Nashville has a mayoral election coming up. When, I'm not exactly sure. Who the candidates are, I'm not sure. Oh, I know their names, but Karl Dean or David Briley don't mean anything to me. So I want to be an informed voter, and I head to the internet. After a lot of headache, I located the Tennessean's coverage. Their site is ugly and busy, making it a nightmare to find anything (the search tool? ha!).
I don't know that I like my choices. Clement would make every city employee read Good to Great. Karl Dean named his son Rascoe and one daughter Wallen. Buck Dozier doesn't sound like a name of the New South. Kenneth Eaton has no political experience, other than running for mayor once before.
Alright, maybe those aren't the soundest reasons to reject candidates, except for Mr. Eaton. Briley has the teacher's union endorsement and was against the baseball stadium. I don't have an opinion on the baseball stadium. If a candidate promises to move Titans stadium out of East Nashville, now that would get my vote. But ... thanks to the Tennessean, I still don't know when the election is. And their news? "Dean says his message is Nashville is a great city." What does that mean, and do I look down on Dean or on the Tennessean for such a platitudinarian message?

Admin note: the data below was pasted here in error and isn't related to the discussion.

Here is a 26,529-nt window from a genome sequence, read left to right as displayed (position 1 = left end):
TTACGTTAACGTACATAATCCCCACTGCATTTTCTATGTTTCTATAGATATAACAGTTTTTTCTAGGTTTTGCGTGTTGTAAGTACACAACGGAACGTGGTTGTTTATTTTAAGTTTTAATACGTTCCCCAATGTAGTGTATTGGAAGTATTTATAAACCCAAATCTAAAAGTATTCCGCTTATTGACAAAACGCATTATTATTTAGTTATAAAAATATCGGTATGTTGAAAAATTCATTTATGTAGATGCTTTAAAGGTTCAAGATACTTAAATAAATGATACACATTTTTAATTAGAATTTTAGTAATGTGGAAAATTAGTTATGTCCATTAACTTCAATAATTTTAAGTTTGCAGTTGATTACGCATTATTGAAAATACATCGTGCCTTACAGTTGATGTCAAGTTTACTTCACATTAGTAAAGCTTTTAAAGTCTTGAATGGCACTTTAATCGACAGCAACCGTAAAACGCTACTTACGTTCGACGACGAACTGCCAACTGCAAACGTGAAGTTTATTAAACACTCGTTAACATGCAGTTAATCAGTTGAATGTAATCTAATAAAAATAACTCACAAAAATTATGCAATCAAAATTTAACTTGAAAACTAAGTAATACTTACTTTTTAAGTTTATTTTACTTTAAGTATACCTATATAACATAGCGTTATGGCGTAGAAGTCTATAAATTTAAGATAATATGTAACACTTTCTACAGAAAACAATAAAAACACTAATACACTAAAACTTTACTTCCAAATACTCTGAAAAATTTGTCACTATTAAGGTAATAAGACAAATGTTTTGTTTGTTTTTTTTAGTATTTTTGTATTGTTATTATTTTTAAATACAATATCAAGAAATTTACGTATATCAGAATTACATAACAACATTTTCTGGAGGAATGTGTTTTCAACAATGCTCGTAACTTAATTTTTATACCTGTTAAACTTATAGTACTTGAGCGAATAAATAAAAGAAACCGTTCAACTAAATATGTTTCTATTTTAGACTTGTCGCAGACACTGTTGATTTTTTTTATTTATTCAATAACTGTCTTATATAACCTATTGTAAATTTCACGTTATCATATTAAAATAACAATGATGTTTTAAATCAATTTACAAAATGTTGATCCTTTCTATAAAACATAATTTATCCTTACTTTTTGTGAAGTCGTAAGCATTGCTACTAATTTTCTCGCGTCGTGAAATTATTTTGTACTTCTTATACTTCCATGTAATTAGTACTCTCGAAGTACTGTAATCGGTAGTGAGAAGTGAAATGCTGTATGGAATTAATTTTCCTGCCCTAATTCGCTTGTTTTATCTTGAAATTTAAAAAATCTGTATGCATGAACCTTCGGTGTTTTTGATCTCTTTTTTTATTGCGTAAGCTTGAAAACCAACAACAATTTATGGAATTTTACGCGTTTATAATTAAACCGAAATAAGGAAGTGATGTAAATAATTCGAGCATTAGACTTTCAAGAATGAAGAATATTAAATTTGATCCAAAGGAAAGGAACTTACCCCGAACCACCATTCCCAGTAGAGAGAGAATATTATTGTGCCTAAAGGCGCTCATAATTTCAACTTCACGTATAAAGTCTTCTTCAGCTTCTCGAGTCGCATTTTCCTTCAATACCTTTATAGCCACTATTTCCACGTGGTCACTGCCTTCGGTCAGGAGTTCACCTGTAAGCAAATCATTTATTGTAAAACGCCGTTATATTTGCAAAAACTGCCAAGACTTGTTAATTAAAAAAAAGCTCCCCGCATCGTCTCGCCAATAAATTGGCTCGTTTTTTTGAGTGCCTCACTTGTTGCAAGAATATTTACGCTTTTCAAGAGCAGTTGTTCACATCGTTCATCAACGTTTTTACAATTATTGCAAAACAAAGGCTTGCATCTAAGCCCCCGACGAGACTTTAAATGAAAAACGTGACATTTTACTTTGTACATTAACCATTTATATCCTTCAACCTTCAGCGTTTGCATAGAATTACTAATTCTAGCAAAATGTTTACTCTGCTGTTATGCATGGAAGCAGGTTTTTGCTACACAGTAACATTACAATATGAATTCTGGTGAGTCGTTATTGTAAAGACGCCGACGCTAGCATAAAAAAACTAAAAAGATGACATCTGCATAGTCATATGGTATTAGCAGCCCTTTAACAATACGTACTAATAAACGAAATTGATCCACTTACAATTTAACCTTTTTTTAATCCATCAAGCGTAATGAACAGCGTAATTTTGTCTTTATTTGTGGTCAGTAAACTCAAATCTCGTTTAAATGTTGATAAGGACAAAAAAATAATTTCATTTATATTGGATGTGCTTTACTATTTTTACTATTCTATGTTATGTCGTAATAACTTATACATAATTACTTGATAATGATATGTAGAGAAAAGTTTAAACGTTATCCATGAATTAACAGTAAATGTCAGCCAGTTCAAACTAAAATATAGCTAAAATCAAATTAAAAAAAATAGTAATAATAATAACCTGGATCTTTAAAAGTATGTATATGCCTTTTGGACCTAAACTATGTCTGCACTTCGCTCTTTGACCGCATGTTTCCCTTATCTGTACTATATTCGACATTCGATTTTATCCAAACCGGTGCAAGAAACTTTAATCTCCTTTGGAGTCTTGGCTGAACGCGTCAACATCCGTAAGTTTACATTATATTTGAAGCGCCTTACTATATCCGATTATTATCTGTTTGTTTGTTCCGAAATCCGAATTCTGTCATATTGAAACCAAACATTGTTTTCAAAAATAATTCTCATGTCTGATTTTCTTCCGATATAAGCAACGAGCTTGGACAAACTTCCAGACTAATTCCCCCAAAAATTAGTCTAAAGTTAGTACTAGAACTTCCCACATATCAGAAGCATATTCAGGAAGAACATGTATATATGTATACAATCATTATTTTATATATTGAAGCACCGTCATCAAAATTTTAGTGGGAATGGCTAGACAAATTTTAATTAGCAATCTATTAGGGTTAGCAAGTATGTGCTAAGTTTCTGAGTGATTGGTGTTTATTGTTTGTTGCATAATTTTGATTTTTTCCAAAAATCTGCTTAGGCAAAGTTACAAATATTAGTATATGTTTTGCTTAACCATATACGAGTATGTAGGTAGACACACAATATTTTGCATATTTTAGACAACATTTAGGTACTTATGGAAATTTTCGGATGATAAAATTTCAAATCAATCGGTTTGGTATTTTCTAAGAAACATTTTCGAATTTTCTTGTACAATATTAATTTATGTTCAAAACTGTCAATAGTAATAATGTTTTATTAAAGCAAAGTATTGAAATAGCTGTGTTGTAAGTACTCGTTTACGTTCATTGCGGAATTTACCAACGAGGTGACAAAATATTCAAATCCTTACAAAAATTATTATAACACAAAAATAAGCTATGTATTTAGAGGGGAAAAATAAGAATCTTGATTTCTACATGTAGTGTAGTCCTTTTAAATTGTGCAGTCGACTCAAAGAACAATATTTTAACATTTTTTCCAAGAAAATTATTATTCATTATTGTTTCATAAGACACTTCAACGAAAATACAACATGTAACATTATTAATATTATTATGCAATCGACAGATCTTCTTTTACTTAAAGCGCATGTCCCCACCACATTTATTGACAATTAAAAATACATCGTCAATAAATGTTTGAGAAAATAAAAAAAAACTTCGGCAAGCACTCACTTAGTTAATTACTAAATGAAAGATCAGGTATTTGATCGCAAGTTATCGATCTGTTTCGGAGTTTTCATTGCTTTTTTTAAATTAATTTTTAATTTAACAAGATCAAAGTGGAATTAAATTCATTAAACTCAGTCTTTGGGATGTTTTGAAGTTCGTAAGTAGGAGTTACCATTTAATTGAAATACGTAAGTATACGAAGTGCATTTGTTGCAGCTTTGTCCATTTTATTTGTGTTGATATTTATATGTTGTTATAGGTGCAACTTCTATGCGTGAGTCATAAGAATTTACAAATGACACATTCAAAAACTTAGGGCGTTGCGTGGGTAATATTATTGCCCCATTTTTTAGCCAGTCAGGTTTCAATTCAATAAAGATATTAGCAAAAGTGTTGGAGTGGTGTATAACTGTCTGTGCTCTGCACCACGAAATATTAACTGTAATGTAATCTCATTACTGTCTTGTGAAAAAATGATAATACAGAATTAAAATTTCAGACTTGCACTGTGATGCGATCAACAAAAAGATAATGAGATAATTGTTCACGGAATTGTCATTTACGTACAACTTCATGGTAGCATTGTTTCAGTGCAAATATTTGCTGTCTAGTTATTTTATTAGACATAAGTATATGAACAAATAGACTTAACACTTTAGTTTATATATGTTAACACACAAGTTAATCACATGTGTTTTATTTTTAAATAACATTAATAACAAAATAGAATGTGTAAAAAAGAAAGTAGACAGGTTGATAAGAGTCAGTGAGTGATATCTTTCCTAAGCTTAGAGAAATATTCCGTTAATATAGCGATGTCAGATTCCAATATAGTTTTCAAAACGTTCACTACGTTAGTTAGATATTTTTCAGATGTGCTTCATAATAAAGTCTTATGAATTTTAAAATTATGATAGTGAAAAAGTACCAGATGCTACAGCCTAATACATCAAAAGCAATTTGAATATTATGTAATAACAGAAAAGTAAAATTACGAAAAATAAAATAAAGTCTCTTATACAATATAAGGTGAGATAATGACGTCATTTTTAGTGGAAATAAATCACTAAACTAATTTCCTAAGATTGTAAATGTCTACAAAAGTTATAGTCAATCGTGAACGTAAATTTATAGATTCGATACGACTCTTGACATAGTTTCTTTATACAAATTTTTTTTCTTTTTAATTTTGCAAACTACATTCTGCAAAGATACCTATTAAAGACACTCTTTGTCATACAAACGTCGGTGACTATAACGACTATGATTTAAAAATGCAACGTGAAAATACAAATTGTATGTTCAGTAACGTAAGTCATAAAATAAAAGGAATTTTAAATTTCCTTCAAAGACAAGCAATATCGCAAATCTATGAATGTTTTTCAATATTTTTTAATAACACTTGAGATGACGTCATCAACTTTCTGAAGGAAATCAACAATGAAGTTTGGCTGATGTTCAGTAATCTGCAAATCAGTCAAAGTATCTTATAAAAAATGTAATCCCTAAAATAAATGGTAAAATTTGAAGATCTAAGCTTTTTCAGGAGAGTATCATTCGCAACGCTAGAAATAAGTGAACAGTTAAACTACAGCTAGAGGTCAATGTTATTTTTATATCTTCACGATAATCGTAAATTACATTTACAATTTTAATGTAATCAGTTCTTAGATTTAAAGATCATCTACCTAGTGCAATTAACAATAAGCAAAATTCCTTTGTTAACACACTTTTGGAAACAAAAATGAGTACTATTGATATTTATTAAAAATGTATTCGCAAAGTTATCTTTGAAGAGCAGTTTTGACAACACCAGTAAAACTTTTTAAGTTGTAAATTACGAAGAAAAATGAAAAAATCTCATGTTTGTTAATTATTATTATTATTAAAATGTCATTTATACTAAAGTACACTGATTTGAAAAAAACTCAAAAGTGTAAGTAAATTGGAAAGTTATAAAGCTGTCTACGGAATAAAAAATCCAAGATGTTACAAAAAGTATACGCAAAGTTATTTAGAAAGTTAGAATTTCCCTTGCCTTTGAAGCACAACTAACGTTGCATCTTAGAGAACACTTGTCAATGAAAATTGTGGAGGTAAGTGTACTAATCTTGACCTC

To the candidates' websites. David Briley has an alarmingly trendy logo I've seen around town. But he is in favor of green building standards, open-space acquisition, expanded recycling, alternative fuels, and trees. (He also is in favor of safer streets, which I'm sure really sets him apart from the pack.) Alright, I could get behind Briley.
Then again, Bob Clement wants to expand public transport. Hm. Still, there's that Good to Great thing.
Yes! Karl Dean's website explains why his signs have the Shelby bridge on them. I was wondering. But his stands on issues could be taken from any candidate's page in any U.S. city. Education, public safety, and economic growth. Maybe he's afraid that if he reveals his plans, we might disagree and vote for someone else. I'm going to have to blame him, not newspaper spin, for the "great city" message.
Oh my sweet ... wow. Buck Dozier's site is as retro as his name, except for the link to his myspace site. I have to give major props to his web designer, although style gets in the way of quick info access. Maybe he's taking a page from Dean but doing it much, much better.
Howard Gentry doesn't say anywhere that he's in favor of public safety. Uh oh. His info on the issues is sketchy, addressing only education, arts, and the music industry. I know music is important here, but it seems to be doing swell without his help, hardly a top three issue.
Kenneth Eaton's site is retro in a totally different way that Dozier's, as in, approximately 1999. He wants (among many other unrealistic things) professional soccer, basketball, and baseball teams to come to town. He does realize the mayor gets the keys to the city and not the magic wand, right?
Well, there you have it. Four white guys and a black guy. (We might get our first-ever female vice mayor, though. Aren't we progessive?) August 2, be sure to vote.